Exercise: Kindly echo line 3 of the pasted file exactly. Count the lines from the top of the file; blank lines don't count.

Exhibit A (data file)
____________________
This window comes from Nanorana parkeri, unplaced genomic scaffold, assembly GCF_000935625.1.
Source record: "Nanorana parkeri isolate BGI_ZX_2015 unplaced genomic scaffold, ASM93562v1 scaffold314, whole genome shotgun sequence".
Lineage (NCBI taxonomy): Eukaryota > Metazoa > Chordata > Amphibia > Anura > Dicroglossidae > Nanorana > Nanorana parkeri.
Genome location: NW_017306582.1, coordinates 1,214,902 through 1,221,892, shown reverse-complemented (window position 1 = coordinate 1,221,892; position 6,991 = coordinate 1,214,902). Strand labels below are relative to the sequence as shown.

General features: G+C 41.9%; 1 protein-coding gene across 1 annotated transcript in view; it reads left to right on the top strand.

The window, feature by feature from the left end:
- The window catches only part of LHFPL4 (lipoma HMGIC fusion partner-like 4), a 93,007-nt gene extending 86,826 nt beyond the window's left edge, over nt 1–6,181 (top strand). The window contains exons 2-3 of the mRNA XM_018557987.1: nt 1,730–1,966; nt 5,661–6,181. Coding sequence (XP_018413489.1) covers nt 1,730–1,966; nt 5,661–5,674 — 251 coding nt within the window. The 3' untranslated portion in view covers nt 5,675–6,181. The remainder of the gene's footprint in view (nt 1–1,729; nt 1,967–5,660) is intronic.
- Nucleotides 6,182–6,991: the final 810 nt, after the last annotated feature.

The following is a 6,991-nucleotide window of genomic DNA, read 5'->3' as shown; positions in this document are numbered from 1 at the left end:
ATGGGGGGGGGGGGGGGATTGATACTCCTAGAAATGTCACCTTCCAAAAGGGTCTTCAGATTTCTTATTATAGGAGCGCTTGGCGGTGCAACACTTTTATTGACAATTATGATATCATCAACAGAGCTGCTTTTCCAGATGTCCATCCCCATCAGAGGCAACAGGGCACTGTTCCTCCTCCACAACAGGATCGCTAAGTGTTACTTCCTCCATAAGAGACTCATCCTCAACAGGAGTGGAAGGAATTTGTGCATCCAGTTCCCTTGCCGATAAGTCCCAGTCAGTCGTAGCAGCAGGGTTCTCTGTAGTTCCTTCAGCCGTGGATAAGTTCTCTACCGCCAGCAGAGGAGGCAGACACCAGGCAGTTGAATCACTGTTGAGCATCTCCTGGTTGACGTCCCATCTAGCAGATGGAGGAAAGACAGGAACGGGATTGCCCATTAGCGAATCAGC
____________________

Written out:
Lineage (NCBI taxonomy): Eukaryota > Metazoa > Chordata > Amphibia > Anura > Dicroglossidae > Nanorana > Nanorana parkeri.